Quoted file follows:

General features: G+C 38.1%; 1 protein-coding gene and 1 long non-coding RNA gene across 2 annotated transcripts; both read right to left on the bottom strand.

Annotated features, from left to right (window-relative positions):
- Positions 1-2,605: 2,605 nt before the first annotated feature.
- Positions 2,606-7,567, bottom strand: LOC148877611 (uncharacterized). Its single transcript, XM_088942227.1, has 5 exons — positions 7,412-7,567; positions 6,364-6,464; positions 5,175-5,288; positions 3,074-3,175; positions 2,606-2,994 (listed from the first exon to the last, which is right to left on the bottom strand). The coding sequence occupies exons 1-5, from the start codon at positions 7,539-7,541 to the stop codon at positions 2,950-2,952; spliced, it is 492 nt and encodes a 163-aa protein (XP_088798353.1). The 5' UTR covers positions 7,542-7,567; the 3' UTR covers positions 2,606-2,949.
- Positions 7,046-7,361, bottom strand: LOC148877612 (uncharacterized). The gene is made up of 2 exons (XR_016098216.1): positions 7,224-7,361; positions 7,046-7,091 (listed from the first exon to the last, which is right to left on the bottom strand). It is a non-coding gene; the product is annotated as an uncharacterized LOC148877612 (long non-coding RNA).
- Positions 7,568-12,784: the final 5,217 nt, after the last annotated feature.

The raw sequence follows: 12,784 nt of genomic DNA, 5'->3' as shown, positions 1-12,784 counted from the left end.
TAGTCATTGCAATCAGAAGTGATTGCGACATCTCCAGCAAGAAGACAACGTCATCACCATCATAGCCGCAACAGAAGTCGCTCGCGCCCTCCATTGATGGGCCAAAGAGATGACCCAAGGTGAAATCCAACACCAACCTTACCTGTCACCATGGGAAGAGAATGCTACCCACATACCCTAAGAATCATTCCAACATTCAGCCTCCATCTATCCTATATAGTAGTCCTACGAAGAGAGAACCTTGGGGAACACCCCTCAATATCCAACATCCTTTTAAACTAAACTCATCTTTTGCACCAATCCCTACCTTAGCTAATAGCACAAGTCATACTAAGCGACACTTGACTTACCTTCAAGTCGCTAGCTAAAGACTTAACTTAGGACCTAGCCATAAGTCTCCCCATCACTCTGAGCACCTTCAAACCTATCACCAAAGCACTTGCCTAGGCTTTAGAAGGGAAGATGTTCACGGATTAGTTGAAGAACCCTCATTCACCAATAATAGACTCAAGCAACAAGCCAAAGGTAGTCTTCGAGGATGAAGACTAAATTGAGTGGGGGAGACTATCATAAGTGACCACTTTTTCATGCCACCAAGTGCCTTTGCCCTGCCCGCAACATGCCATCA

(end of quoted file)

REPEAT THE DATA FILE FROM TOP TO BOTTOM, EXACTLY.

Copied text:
General features: G+C 38.1%; 1 protein-coding gene and 1 long non-coding RNA gene across 2 annotated transcripts; both read right to left on the bottom strand.

Annotated features, from left to right (window-relative positions):
- Positions 1-2,605: 2,605 nt before the first annotated feature.
- Positions 2,606-7,567, bottom strand: LOC148877611 (uncharacterized). Its single transcript, XM_088942227.1, has 5 exons — positions 7,412-7,567; positions 6,364-6,464; positions 5,175-5,288; positions 3,074-3,175; positions 2,606-2,994 (listed from the first exon to the last, which is right to left on the bottom strand). The coding sequence occupies exons 1-5, from the start codon at positions 7,539-7,541 to the stop codon at positions 2,950-2,952; spliced, it is 492 nt and encodes a 163-aa protein (XP_088798353.1). The 5' UTR covers positions 7,542-7,567; the 3' UTR covers positions 2,606-2,949.
- Positions 7,046-7,361, bottom strand: LOC148877612 (uncharacterized). The gene is made up of 2 exons (XR_016098216.1): positions 7,224-7,361; positions 7,046-7,091 (listed from the first exon to the last, which is right to left on the bottom strand). It is a non-coding gene; the product is annotated as an uncharacterized LOC148877612 (long non-coding RNA).
- Positions 7,568-12,784: the final 5,217 nt, after the last annotated feature.

The raw sequence follows: 12,784 nt of genomic DNA, 5'->3' as shown, positions 1-12,784 counted from the left end.
TAGTCATTGCAATCAGAAGTGATTGCGACATCTCCAGCAAGAAGACAACGTCATCACCATCATAGCCGCAACAGAAGTCGCTCGCGCCCTCCATTGATGGGCCAAAGAGATGACCCAAGGTGAAATCCAACACCAACCTTACCTGTCACCATGGGAAGAGAATGCTACCCACATACCCTAAGAATCATTCCAACATTCAGCCTCCATCTATCCTATATAGTAGTCCTACGAAGAGAGAACCTTGGGGAACACCCCTCAATATCCAACATCCTTTTAAACTAAACTCATCTTTTGCACCAATCCCTACCTTAGCTAATAGCACAAGTCATACTAAGCGACACTTGACTTACCTTCAAGTCGCTAGCTAAAGACTTAACTTAGGACCTAGCCATAAGTCTCCCCATCACTCTGAGCACCTTCAAACCTATCACCAAAGCACTTGCCTAGGCTTTAGAAGGGAAGATGTTCACGGATTAGTTGAAGAACCCTCATTCACCAATAATAGACTCAAGCAACAAGCCAAAGGTAGTCTTCGAGGATGAAGACTAAATTGAGTGGGGGAGACTATCATAAGTGACCACTTTTTCATGCCACCAAGTGCCTTTGCCCTGCCCGCAACATGCCATCA